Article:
Eduardo Galeano & Dave Zirin (on FIFA)

In a frankly celebratory column at The Nation, its resident sports-and-social-justice scribe Dave Zirin wrote, in his usual blunt and acerbic style, of the arrests of the FIFA 14. The Federation Internationale de Football Association has long been accused of the most egregious forms of authoritarianism and corruption, and its slogan, “For the Good of the Game”, feels like satire in the wake of this sudden yet seemingly inevitable clampdown. (Having described FIFA’s leadership as “cartoonishly evil”, the satirist John Oliver nods his head vigourously.) Zirin is not waving pom-poms for the United States Justice Department — he’d be among those who also see a satiric tint in the name of that organization — but he has been calling for action on sporting corruption of many kinds for years. He wrote the book on Brazilian activism against global giga-events that you may have heard of.

Another writer to know better, who knew better than you and me about many things. Including the wearing of blue berets. (Photograph: Pablo Porciuncula/AFP/Getty Images)

Another writer to know better, who knew better than you and me about many things. Including the wearing of blue berets. (Photograph: Pablo Porciuncula/AFP/Getty Images)

Fittingly, Zirin invokes the late great Uruguayan journalist and histori-contrarian Eduardo Galeano. His Memory of Fire series of books on the colonization of South and Central America is a landmark of “people’s history”, and before that came the monumental Open Veins of Latin America: Five Centuries of the Pillage of a Continent. For many, though, his football opus Soccer in Sun and Shadow was his greatest literary gift. It’s among the most important and eloquent books on any sport, ever. Early in Zirin’s column, he quotes Galeano,

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Speaking of Maple-Flavoured Sport…

While we’re on the subject of Canadian sporting stars, how about our remarkable Women of the Foot? They just knocked off Jamaica, emphatically, yesterday in the Gold Cup competition, which got them through to the next World Cup of soccer, something the Canucksky men haven’t managed in twenty years (and only once ever, I think). These girls are good.

This will be their fourth straight World Cup appearance, having missed only the inaugural women’s event in 1991. In 1995, they managed a tie with Nigeria in pool play and were blasted 7-0 by the eventual champion, Norway, who had narrowly lost in the Cup final to the USA in ’91. The following year, Canadian soccer did a bold thing, hiring away the architect of Norwegian soccer dominance, Even Pellerud, to lead our national team program. Results were similar in 1999 – another pasting by Norway, another round-robin draw (with Japan) – but the cavalry was coming. When Canada hosted the inaugural Women’s Junior World Championships in 2002, they shocked most observers by taking the silver, and budding superstar Christine Sinclair was the leading goal-getter and MVP of the tournament.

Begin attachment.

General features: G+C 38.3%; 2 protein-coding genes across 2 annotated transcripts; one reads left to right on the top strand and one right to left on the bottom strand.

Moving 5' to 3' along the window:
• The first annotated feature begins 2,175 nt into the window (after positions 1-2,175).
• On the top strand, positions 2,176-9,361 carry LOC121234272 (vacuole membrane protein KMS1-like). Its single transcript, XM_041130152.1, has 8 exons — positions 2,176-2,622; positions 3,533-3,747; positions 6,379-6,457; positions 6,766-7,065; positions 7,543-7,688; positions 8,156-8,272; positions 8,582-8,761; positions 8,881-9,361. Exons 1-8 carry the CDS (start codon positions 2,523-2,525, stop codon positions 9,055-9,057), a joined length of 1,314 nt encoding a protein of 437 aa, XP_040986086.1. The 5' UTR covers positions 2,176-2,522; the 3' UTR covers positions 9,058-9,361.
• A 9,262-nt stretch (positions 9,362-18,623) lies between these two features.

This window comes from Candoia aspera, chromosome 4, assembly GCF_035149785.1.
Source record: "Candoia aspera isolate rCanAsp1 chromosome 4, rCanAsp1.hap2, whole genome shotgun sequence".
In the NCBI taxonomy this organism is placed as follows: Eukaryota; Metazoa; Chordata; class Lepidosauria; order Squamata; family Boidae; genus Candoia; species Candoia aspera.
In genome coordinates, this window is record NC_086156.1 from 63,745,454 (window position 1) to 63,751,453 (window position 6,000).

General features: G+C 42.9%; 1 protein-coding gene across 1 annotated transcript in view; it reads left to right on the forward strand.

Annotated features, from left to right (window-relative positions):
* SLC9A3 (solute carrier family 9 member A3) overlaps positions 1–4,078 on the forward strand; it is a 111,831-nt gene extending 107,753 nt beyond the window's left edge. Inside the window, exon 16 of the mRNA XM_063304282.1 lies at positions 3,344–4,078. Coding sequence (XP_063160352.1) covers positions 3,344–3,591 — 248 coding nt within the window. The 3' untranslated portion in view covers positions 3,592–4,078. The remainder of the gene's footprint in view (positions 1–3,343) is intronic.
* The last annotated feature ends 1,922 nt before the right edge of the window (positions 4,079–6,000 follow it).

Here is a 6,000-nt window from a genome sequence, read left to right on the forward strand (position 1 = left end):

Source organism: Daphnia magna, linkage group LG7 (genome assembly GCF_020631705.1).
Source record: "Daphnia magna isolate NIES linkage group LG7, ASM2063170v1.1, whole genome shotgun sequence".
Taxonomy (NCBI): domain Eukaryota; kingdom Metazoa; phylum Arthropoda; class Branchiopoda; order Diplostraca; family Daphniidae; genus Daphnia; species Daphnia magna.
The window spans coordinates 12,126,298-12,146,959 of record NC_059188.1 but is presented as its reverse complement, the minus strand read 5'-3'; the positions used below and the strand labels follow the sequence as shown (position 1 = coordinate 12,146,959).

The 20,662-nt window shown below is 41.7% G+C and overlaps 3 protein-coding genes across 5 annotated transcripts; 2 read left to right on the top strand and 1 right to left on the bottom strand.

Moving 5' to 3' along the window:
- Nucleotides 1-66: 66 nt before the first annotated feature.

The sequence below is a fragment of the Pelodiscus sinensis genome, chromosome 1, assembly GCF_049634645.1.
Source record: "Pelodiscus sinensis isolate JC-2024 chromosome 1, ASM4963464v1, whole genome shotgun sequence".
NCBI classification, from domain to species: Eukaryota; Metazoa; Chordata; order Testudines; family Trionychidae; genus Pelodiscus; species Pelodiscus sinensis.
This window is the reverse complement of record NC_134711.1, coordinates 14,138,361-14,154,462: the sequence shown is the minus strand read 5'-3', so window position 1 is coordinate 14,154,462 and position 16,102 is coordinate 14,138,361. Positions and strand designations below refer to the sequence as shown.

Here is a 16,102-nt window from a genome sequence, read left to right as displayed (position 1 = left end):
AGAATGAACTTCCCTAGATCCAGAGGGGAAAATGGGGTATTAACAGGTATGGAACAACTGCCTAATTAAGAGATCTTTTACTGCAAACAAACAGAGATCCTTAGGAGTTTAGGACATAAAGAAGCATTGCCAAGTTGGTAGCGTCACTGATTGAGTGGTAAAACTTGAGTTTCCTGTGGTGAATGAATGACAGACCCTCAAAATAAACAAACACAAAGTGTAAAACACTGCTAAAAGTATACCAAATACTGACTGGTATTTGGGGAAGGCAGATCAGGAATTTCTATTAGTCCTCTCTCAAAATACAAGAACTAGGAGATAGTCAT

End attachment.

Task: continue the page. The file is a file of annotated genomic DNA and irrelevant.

By the 2003 World Cup, Canada was a force. They lost to eventual champion Germany in pool play, but notched two convincing wins over Argentina and Japan to qualify for the quarter-finals, where they stunned China 1-0 on a goal by Canada’s most decorated international player, Charmaine Hooper. (129 caps. 68 goals. Stalwart career.) They lost to Sweden in a tight 2-1 semifinal, and finished fourth in the tournament after a 3-1 loss to the two-time champion Americans in the bronze medal match. Youth was served, as young stars Kara Lang and Sinclair provided the last two goals.

Let’s pause for this quick résumé on Ms. Sinclair, whose accomplishments are rather astounding. She’s 23. She’s within striking distance of Hooper’s international goals record for a Canadian, as she already has 53. In the NCAA, doubtless the best developmental level in the world, Sinclair was national Freshman of the Year, a three-time Conference Player of the Year, a two-time NCAA Player of the Year and star of two national championship teams at Portland, and in 2005 was only the third soccer player to be named NCAA Women’s Athlete of the Year. She’s special, and she’s not alone.

One of the few dark spots on this radiant success for women’s soccer in Canada is the controversy that may have ended Hooper’s national team career. In recent months, Mr. Pellerud’s expectations and Ms. Hooper’s sense of fairness have collided, and it appears that a younger team led by Sinclair is more than ready to move on. The next World Cup is in China in 2007, and Canada remains in the running to host the 2011 tournament. We largely ignore their male counterparts, but Canadian women are bringing a real northern lustre to the world’s game.